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Won Mok Shim, George A. Alvarez, Yuhong Jiang; Capacity limit of visual working memory in parietal cortex reflects capacity limit of spatial selection. Journal of Vision 2005;5(8):914. doi: 10.1167/5.8.914.
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© ARVO (1962-2015); The Authors (2016-present)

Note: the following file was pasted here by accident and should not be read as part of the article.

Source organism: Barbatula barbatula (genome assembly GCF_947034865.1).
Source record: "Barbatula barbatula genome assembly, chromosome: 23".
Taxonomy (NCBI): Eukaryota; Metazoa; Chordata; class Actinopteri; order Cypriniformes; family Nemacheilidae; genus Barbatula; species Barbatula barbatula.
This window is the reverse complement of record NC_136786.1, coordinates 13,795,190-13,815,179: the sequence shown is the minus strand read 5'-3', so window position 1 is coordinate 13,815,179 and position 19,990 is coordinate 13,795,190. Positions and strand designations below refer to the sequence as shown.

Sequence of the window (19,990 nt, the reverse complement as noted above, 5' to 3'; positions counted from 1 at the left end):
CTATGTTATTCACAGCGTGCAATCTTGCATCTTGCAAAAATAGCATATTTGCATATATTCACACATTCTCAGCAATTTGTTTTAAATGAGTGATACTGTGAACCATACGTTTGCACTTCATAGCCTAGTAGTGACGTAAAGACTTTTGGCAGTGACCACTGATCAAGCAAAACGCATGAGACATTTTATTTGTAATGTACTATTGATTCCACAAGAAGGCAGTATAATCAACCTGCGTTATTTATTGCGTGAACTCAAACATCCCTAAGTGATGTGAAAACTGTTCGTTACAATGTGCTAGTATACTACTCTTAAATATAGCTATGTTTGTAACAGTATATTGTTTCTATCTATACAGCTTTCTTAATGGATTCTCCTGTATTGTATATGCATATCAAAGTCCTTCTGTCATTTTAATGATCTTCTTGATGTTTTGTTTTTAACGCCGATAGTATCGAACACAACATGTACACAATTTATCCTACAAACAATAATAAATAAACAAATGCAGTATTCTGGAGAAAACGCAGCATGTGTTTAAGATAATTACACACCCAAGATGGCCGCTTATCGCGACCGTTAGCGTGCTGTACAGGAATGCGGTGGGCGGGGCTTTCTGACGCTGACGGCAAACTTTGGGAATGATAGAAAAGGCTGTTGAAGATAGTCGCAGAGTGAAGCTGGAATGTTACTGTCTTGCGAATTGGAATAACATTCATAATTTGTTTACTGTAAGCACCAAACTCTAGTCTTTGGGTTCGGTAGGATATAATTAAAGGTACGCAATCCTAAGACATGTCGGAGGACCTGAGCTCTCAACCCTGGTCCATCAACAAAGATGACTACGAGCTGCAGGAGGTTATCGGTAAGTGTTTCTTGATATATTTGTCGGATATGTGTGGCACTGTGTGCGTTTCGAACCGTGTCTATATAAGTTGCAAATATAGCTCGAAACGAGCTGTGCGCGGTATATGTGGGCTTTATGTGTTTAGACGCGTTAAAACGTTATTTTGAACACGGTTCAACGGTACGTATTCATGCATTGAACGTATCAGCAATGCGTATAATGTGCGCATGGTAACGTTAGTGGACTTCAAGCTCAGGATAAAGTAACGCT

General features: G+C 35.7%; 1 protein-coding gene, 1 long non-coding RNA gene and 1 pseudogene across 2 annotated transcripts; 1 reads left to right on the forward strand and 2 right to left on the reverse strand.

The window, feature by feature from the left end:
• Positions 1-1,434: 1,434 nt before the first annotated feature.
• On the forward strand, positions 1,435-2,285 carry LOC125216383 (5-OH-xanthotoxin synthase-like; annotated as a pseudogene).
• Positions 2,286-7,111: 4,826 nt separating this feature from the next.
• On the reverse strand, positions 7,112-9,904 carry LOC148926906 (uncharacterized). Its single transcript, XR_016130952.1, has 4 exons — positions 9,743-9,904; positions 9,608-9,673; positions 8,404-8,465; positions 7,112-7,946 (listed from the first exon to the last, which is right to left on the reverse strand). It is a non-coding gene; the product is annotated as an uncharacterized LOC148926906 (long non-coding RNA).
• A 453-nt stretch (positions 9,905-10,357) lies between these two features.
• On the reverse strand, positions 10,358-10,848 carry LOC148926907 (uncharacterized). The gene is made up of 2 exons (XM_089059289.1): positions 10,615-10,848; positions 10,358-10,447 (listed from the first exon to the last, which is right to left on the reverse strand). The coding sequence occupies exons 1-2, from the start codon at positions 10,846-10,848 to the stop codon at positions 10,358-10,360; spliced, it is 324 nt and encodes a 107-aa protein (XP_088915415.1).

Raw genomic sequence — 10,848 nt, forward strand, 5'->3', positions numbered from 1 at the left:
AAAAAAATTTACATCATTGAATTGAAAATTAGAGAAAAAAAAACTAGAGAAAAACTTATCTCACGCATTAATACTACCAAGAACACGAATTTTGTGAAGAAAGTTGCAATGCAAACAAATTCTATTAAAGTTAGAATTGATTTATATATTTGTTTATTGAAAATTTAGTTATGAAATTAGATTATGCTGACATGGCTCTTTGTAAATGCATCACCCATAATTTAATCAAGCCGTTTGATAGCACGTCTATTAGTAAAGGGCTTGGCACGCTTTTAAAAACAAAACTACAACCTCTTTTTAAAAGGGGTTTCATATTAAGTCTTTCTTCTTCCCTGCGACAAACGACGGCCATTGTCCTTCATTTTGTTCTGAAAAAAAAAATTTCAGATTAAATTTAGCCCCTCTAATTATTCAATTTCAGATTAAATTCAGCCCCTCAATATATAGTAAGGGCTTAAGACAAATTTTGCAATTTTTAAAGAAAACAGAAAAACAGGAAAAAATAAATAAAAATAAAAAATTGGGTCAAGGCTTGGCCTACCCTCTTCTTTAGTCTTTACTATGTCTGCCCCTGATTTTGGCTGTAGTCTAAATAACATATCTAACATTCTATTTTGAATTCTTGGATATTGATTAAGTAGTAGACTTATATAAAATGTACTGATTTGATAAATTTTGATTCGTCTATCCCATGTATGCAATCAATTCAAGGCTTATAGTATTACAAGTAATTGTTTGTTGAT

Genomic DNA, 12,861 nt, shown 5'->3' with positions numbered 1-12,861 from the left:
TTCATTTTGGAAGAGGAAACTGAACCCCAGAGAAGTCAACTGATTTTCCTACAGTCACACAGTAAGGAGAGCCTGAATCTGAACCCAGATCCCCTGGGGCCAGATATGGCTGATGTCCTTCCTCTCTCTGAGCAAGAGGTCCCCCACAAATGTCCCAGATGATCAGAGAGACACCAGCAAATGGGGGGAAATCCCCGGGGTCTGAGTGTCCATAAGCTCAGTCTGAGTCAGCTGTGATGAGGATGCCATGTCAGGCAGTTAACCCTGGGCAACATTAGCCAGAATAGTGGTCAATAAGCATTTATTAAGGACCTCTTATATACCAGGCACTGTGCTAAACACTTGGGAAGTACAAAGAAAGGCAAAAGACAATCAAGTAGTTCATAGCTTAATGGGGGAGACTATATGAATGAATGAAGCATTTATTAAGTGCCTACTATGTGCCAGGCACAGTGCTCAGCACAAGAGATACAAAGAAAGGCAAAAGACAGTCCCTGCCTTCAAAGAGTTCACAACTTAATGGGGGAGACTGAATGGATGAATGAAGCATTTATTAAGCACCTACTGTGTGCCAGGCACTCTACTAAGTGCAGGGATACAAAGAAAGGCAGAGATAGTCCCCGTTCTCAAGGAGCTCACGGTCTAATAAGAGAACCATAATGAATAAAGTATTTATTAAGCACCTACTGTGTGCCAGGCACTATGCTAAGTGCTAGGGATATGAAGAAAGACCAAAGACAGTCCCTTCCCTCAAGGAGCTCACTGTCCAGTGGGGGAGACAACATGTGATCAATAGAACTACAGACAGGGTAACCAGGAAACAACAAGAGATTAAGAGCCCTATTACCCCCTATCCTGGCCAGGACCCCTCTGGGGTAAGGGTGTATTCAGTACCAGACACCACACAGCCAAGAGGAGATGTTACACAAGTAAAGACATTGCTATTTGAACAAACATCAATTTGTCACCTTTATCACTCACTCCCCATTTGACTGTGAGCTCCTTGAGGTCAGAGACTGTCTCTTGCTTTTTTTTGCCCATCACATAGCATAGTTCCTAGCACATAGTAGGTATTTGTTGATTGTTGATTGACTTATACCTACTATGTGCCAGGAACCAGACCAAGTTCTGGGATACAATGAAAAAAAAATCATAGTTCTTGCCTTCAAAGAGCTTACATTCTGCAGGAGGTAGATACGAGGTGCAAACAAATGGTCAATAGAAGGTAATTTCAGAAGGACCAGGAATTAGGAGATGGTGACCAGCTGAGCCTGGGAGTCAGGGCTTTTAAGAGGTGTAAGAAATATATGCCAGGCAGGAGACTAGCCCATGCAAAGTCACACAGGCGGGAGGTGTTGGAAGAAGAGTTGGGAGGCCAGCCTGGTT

Purpose: Recent neuroimaging studies have revealed that the activation seen in fMRI of the parietal cortex parallels behavioral performance in visual working memory (VWM) tasks: As the number of visual objects increases from 1 to 4, the posterior parietal cortex increases its activity monotonically but remains constant thereafter as does memory performance (Todd & Marois, 2004). However, the capacity limits of VWM can arise from two different sources, 1) holding attention on multiple locations in space and 2) maintaining identity information in memory. To determine which process causes the saturation of parietal activation, we conducted a VWM experiment in fMRI using two different modes of presentation: simultaneous (items presented simultaneously at different spatial locations) and sequential (items presented sequentially at the same location). Indexing spatial positions and storing identity information are both necessary in the simultaneous presentation, but indexing spatial locations is minimized in the sequential presentation, leaving only the memory component. Methods: 1, 2, 3, 4, or 6 colors were presented, either simultaneously or sequentially, for subjects to remember. We estimated capacity in each set size from behavioral data and compared them to the response functions of the parietal cortex. Results: While memory capacity was matched between simultaneous and sequential conditions, the parietal area showed differential activity. In particular, parietal activity as a function of set size paralleled behavioral performance in the simultaneous condition, but was insensitive to set size in the sequential condition. Conclusion: These results support the idea that VWM limitation reflects two dissociable components: maintaining spatial attention to the target locations and remembering their identities. These components have separable neural correlates. The parietal cortex contributes more to the maintenance of attention than to remembering each item's identity.
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